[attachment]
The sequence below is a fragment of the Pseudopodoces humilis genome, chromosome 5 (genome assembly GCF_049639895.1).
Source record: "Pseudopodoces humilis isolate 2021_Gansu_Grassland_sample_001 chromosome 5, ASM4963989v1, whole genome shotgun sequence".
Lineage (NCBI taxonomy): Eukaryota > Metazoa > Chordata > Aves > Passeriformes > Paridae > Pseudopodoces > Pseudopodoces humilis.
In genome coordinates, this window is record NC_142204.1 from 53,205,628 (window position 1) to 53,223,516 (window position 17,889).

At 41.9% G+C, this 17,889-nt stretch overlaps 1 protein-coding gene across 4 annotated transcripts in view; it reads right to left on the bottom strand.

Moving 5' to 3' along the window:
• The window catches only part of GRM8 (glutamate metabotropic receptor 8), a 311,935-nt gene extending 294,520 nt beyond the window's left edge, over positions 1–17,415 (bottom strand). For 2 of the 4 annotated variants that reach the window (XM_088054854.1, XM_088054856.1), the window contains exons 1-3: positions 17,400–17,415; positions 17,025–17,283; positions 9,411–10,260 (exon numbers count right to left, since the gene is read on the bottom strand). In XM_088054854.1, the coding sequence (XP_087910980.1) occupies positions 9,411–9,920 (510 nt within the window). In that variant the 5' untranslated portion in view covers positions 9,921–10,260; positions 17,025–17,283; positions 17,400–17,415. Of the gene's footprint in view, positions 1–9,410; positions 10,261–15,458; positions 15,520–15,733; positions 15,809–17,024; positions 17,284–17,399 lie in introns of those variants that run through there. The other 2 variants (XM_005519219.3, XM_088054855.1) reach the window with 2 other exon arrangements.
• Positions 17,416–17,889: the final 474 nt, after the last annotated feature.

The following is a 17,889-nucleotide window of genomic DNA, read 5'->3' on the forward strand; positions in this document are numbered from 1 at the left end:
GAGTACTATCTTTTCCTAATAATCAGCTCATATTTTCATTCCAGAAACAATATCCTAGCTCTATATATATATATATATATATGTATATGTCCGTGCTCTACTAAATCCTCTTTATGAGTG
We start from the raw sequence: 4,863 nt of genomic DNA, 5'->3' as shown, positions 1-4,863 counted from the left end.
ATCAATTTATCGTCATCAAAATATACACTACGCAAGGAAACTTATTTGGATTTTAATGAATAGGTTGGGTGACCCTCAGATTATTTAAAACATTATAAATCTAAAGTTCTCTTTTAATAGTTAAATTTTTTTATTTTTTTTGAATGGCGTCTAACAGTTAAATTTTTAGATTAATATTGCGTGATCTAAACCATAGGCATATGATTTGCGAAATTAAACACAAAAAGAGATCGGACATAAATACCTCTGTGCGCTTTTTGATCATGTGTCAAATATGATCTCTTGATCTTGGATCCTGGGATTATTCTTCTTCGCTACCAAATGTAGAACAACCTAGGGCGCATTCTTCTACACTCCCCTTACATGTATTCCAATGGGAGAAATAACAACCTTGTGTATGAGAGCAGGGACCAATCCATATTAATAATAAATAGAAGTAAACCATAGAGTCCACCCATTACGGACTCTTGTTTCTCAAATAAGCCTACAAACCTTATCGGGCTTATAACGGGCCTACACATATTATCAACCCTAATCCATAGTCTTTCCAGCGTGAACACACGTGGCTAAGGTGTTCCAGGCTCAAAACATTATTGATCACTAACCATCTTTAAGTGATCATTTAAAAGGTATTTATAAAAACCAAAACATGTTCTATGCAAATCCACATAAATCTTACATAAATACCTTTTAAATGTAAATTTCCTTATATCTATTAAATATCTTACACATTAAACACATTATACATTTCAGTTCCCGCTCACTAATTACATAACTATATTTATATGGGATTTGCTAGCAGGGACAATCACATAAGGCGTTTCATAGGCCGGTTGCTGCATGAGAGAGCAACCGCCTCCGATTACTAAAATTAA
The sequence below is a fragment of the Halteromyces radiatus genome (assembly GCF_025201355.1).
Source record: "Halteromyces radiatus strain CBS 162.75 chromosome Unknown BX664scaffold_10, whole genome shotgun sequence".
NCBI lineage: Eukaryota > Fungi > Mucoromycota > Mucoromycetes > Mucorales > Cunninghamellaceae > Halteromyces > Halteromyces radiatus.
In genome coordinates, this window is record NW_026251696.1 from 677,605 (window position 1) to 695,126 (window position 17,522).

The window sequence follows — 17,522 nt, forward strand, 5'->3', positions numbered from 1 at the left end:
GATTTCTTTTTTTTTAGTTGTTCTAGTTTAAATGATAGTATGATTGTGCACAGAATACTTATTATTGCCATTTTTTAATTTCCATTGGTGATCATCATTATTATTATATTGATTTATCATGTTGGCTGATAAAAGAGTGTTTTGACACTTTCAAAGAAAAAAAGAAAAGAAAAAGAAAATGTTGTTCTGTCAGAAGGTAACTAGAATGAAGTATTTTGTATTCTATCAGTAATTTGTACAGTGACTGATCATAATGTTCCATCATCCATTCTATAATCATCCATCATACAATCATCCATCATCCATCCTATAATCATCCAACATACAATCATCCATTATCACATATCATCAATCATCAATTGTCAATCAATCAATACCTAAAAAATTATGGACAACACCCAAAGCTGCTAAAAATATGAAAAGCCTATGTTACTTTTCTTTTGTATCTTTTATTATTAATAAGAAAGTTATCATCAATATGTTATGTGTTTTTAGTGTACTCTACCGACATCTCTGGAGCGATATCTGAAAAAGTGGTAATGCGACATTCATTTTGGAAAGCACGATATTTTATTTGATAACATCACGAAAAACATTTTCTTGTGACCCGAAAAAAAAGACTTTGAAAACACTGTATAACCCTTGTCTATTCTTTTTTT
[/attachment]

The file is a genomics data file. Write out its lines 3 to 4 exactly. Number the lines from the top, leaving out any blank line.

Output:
Lineage (NCBI taxonomy): Eukaryota > Metazoa > Chordata > Aves > Passeriformes > Paridae > Pseudopodoces > Pseudopodoces humilis.
In genome coordinates, this window is record NC_142204.1 from 53,205,628 (window position 1) to 53,223,516 (window position 17,889).